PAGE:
The concept of cost-push inflation emerged after the Second World War to describe the price increases arising from labour unions pushing up wages despite excessive unemployment. With the oil price shocks of the 1970s, it was used to describe any important shift up in supply schedules at given levels of aggregate demand. Most central banks differentiate between supply shock effects and demand effects by distinguishing between overall inflation and core inflation, the latter omitting the direct contribution of shocks to oil and food prices, the two most important sources of supply shock large enough to register on broad inflation measures.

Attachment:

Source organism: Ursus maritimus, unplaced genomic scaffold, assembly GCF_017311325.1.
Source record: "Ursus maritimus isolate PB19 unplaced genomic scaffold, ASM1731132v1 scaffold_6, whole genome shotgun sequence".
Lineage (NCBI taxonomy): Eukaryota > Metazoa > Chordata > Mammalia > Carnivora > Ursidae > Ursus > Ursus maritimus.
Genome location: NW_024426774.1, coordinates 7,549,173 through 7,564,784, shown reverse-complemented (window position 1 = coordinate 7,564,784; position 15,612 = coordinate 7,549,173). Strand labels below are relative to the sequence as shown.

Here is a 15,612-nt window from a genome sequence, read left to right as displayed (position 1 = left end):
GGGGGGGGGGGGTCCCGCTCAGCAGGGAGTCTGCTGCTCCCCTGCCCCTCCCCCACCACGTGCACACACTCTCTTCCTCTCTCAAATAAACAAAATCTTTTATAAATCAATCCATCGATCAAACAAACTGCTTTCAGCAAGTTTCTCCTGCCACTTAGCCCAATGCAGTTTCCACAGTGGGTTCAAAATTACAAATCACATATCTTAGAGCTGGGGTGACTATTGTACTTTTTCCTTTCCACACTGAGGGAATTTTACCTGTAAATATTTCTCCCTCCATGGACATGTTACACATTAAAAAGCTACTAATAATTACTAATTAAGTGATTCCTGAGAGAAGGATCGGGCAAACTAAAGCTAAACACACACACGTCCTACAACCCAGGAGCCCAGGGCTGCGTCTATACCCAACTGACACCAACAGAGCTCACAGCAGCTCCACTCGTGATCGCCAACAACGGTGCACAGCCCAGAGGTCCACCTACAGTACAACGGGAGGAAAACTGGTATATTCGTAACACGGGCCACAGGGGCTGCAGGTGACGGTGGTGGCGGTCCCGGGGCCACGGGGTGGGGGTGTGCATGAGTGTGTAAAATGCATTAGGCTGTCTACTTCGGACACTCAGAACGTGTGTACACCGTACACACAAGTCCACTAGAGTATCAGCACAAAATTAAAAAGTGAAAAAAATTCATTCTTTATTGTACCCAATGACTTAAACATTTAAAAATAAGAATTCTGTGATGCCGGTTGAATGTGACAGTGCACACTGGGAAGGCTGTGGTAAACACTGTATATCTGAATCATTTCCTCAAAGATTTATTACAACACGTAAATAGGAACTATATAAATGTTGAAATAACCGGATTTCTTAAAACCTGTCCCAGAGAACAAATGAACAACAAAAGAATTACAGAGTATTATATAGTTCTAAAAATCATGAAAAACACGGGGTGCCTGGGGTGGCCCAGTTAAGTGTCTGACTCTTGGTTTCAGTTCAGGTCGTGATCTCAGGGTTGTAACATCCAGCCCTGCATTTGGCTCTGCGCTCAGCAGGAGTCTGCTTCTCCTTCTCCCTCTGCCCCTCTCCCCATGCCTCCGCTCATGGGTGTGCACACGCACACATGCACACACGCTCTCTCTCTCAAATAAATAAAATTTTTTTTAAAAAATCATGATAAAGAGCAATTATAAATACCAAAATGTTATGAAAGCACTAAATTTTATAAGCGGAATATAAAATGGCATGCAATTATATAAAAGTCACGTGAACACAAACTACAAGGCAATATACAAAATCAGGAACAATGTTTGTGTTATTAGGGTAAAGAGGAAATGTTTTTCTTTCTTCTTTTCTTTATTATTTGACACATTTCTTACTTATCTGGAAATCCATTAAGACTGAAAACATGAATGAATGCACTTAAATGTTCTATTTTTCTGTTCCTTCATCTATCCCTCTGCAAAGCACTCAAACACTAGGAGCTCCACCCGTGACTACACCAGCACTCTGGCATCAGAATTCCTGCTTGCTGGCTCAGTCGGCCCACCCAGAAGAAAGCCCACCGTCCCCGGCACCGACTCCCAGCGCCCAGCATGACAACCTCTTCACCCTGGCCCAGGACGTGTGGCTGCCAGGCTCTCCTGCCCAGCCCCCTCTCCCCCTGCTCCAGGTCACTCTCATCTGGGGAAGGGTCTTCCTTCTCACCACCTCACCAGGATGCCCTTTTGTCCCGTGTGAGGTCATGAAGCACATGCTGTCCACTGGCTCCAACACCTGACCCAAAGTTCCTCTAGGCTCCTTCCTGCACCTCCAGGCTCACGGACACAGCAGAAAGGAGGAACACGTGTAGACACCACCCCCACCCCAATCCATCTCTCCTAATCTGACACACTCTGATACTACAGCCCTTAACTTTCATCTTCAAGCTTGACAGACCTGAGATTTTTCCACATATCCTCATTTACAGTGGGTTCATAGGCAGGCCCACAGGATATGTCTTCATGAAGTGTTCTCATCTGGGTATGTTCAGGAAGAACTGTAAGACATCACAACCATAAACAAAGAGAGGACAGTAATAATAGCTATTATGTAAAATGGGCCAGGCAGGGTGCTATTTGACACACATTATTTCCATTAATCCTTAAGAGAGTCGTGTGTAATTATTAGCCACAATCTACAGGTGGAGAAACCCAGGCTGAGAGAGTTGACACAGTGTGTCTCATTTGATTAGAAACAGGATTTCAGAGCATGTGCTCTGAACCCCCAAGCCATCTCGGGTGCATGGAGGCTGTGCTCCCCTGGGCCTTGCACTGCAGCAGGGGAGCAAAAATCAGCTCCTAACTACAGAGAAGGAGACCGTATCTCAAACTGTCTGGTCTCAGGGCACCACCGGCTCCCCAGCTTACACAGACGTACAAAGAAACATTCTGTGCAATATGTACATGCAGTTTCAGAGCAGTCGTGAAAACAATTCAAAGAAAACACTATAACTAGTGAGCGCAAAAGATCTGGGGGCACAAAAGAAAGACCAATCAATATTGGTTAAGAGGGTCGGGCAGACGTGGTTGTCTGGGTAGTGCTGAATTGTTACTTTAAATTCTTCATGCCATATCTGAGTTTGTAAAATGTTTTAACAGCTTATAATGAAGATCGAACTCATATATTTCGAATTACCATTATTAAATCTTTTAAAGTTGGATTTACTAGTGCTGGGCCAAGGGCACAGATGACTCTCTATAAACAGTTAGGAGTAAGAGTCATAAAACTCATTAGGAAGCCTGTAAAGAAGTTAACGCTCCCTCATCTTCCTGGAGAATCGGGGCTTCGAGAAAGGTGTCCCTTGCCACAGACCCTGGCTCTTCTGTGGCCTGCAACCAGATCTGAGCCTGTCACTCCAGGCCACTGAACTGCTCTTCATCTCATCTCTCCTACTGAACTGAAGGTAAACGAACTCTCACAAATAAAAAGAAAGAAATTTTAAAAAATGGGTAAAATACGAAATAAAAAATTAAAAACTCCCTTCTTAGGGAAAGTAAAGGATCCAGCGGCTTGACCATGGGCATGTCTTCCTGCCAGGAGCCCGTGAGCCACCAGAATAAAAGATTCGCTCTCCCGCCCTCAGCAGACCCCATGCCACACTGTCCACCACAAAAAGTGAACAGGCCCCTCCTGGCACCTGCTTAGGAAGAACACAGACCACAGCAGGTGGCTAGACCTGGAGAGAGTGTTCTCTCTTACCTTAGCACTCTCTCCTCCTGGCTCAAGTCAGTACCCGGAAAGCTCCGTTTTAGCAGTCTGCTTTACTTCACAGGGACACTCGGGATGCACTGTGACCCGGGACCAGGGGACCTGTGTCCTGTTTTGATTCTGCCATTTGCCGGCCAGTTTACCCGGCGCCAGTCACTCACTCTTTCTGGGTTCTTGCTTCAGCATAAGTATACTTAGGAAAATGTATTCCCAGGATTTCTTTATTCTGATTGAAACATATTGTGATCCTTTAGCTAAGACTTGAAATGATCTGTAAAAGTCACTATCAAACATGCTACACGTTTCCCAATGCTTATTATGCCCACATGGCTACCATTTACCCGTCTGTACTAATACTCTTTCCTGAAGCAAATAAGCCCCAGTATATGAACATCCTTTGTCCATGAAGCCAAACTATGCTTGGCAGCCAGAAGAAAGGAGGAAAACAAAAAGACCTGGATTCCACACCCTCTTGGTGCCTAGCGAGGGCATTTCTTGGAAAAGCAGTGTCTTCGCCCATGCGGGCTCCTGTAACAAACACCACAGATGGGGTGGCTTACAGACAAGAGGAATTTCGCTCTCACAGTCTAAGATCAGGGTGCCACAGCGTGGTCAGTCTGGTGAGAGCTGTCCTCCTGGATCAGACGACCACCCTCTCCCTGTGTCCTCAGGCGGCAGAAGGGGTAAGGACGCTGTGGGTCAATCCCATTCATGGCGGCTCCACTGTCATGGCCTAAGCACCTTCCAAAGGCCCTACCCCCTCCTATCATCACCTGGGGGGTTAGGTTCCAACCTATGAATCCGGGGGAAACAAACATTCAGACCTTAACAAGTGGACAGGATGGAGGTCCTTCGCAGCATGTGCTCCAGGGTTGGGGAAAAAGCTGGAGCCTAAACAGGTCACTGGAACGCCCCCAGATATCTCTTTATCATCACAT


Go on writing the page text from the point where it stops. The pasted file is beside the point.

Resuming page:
KeywordsAggregate demand Business cycle Cost-push inflation Excess demand Expectations Full employment Incomes policies Inflation Labour supply Learning Market power Monetary policy Natural rate of unemployment Organization of Petroleum Exporting Countries (OPEC) Phillips curve Stabilization policy Sticky prices Supply shocks Trade unions Unemployment Wage inflation Wage rigidity
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